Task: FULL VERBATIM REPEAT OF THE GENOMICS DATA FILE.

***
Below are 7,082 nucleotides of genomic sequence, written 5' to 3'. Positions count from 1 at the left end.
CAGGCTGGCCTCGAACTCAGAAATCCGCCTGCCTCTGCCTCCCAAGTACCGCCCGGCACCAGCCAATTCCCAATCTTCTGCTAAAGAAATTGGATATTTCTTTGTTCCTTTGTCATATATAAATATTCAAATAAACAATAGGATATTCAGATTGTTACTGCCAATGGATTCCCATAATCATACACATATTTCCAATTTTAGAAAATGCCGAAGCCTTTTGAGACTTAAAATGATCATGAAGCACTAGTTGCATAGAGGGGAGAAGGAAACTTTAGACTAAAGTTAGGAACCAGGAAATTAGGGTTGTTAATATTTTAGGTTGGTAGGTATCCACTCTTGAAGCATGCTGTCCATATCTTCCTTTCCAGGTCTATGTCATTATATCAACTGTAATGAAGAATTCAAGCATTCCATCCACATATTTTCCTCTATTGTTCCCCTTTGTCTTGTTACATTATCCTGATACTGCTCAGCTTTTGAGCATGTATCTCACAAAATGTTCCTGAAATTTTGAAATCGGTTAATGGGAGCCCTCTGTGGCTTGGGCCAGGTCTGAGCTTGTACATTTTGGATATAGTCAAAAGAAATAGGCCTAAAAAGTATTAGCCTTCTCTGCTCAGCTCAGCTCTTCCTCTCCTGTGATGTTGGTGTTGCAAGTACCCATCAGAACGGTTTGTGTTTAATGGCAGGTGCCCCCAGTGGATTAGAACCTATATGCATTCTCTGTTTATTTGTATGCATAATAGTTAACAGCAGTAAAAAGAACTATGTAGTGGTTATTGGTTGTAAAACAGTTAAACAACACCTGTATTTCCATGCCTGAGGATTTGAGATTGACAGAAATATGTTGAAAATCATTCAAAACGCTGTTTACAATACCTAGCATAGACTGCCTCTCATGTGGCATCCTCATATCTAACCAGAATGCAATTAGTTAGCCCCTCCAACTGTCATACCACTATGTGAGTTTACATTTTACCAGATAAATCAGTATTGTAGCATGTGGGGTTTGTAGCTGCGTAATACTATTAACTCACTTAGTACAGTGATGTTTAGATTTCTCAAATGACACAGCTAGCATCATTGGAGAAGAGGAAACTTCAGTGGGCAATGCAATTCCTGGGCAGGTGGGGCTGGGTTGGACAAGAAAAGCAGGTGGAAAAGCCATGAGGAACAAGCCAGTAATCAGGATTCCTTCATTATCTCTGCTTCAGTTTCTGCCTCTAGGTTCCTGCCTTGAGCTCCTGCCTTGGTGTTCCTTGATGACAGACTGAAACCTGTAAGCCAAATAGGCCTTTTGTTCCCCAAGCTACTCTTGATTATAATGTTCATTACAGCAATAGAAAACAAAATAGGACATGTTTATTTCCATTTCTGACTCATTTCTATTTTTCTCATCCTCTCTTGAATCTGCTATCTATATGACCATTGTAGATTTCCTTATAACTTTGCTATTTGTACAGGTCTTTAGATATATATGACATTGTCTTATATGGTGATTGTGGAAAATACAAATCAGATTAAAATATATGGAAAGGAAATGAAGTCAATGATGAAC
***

Below are 7,082 nucleotides of genomic sequence, written 5' to 3'. Positions count from 1 at the left end.
CAGGCTGGCCTCGAACTCAGAAATCCGCCTGCCTCTGCCTCCCAAGTACCGCCCGGCACCAGCCAATTCCCAATCTTCTGCTAAAGAAATTGGATATTTCTTTGTTCCTTTGTCATATATAAATATTCAAATAAACAATAGGATATTCAGATTGTTACTGCCAATGGATTCCCATAATCATACACATATTTCCAATTTTAGAAAATGCCGAAGCCTTTTGAGACTTAAAATGATCATGAAGCACTAGTTGCATAGAGGGGAGAAGGAAACTTTAGACTAAAGTTAGGAACCAGGAAATTAGGGTTGTTAATATTTTAGGTTGGTAGGTATCCACTCTTGAAGCATGCTGTCCATATCTTCCTTTCCAGGTCTATGTCATTATATCAACTGTAATGAAGAATTCAAGCATTCCATCCACATATTTTCCTCTATTGTTCCCCTTTGTCTTGTTACATTATCCTGATACTGCTCAGCTTTTGAGCATGTATCTCACAAAATGTTCCTGAAATTTTGAAATCGGTTAATGGGAGCCCTCTGTGGCTTGGGCCAGGTCTGAGCTTGTACATTTTGGATATAGTCAAAAGAAATAGGCCTAAAAAGTATTAGCCTTCTCTGCTCAGCTCAGCTCTTCCTCTCCTGTGATGTTGGTGTTGCAAGTACCCATCAGAACGGTTTGTGTTTAATGGCAGGTGCCCCCAGTGGATTAGAACCTATATGCATTCTCTGTTTATTTGTATGCATAATAGTTAACAGCAGTAAAAAGAACTATGTAGTGGTTATTGGTTGTAAAACAGTTAAACAACACCTGTATTTCCATGCCTGAGGATTTGAGATTGACAGAAATATGTTGAAAATCATTCAAAACGCTGTTTACAATACCTAGCATAGACTGCCTCTCATGTGGCATCCTCATATCTAACCAGAATGCAATTAGTTAGCCCCTCCAACTGTCATACCACTATGTGAGTTTACATTTTACCAGATAAATCAGTATTGTAGCATGTGGGGTTTGTAGCTGCGTAATACTATTAACTCACTTAGTACAGTGATGTTTAGATTTCTCAAATGACACAGCTAGCATCATTGGAGAAGAGGAAACTTCAGTGGGCAATGCAATTCCTGGGCAGGTGGGGCTGGGTTGGACAAGAAAAGCAGGTGGAAAAGCCATGAGGAACAAGCCAGTAATCAGGATTCCTTCATTATCTCTGCTTCAGTTTCTGCCTCTAGGTTCCTGCCTTGAGCTCCTGCCTTGGTGTTCCTTGATGACAGACTGAAACCTGTAAGCCAAATAGGCCTTTTGTTCCCCAAGCTACTCTTGATTATAATGTTCATTACAGCAATAGAAAACAAAATAGGACATGTTTATTTCCATTTCTGACTCATTTCTATTTTTCTCATCCTCTCTTGAATCTGCTATCTATATGACCATTGTAGATTTCCTTATAACTTTGCTATTTGTACAGGTCTTTAGATATATATGACATTGTCTTATATGGTGATTGTGGAAAATACAAATCAGATTAAAATATATGGAAAGGAAATGAAGTCAATGATGAAC